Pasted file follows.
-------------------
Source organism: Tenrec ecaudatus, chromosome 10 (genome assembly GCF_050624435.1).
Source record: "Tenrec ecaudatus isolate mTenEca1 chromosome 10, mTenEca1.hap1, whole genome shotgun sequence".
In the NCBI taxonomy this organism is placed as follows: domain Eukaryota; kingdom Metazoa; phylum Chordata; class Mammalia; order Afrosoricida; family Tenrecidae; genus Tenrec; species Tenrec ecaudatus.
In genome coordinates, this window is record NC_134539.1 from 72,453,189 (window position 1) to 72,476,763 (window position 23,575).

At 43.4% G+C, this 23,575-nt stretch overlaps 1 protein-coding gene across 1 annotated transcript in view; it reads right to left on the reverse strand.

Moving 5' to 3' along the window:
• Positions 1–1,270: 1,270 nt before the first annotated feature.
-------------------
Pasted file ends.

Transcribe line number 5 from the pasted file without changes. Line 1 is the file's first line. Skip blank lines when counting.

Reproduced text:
At 43.4% G+C, this 23,575-nt stretch overlaps 1 protein-coding gene across 1 annotated transcript in view; it reads right to left on the reverse strand.